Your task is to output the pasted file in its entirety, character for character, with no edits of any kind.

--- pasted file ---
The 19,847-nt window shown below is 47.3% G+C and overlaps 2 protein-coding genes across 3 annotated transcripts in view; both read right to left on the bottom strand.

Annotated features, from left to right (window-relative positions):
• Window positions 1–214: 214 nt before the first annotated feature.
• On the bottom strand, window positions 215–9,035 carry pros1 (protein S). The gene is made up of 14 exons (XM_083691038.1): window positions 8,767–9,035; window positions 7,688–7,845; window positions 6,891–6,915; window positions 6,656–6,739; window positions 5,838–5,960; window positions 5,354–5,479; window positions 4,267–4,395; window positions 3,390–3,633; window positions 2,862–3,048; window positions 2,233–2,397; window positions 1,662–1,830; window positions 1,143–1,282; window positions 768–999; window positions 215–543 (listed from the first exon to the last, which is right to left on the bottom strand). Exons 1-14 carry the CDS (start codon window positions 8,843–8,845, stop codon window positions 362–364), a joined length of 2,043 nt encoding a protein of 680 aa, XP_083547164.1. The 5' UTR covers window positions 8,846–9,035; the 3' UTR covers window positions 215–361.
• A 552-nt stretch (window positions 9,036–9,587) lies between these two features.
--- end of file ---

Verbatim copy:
The 19,847-nt window shown below is 47.3% G+C and overlaps 2 protein-coding genes across 3 annotated transcripts in view; both read right to left on the bottom strand.

Annotated features, from left to right (window-relative positions):
• Window positions 1–214: 214 nt before the first annotated feature.
• On the bottom strand, window positions 215–9,035 carry pros1 (protein S). The gene is made up of 14 exons (XM_083691038.1): window positions 8,767–9,035; window positions 7,688–7,845; window positions 6,891–6,915; window positions 6,656–6,739; window positions 5,838–5,960; window positions 5,354–5,479; window positions 4,267–4,395; window positions 3,390–3,633; window positions 2,862–3,048; window positions 2,233–2,397; window positions 1,662–1,830; window positions 1,143–1,282; window positions 768–999; window positions 215–543 (listed from the first exon to the last, which is right to left on the bottom strand). Exons 1-14 carry the CDS (start codon window positions 8,843–8,845, stop codon window positions 362–364), a joined length of 2,043 nt encoding a protein of 680 aa, XP_083547164.1. The 5' UTR covers window positions 8,846–9,035; the 3' UTR covers window positions 215–361.
• A 552-nt stretch (window positions 9,036–9,587) lies between these two features.